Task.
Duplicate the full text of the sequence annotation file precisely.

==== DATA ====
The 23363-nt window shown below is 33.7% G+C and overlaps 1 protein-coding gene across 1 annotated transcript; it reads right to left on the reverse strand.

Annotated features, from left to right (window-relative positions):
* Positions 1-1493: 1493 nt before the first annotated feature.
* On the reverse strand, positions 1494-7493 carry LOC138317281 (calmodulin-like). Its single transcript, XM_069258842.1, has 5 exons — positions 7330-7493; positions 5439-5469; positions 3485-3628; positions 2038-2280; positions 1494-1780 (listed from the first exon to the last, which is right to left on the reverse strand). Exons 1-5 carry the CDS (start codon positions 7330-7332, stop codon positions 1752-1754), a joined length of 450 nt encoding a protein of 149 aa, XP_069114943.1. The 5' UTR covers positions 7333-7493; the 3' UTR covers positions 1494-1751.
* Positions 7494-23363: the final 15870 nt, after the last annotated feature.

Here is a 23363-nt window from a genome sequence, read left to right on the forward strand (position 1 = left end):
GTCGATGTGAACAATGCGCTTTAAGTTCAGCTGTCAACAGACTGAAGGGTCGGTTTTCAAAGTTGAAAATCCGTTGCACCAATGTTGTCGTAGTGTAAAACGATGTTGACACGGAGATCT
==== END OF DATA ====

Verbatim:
The 23363-nt window shown below is 33.7% G+C and overlaps 1 protein-coding gene across 1 annotated transcript; it reads right to left on the reverse strand.

Annotated features, from left to right (window-relative positions):
* Positions 1-1493: 1493 nt before the first annotated feature.
* On the reverse strand, positions 1494-7493 carry LOC138317281 (calmodulin-like). Its single transcript, XM_069258842.1, has 5 exons — positions 7330-7493; positions 5439-5469; positions 3485-3628; positions 2038-2280; positions 1494-1780 (listed from the first exon to the last, which is right to left on the reverse strand). Exons 1-5 carry the CDS (start codon positions 7330-7332, stop codon positions 1752-1754), a joined length of 450 nt encoding a protein of 149 aa, XP_069114943.1. The 5' UTR covers positions 7333-7493; the 3' UTR covers positions 1494-1751.
* Positions 7494-23363: the final 15870 nt, after the last annotated feature.

Here is a 23363-nt window from a genome sequence, read left to right on the forward strand (position 1 = left end):
GTCGATGTGAACAATGCGCTTTAAGTTCAGCTGTCAACAGACTGAAGGGTCGGTTTTCAAAGTTGAAAATCCGTTGCACCAATGTTGTCGTAGTGTAAAACGATGTTGACACGGAGATCT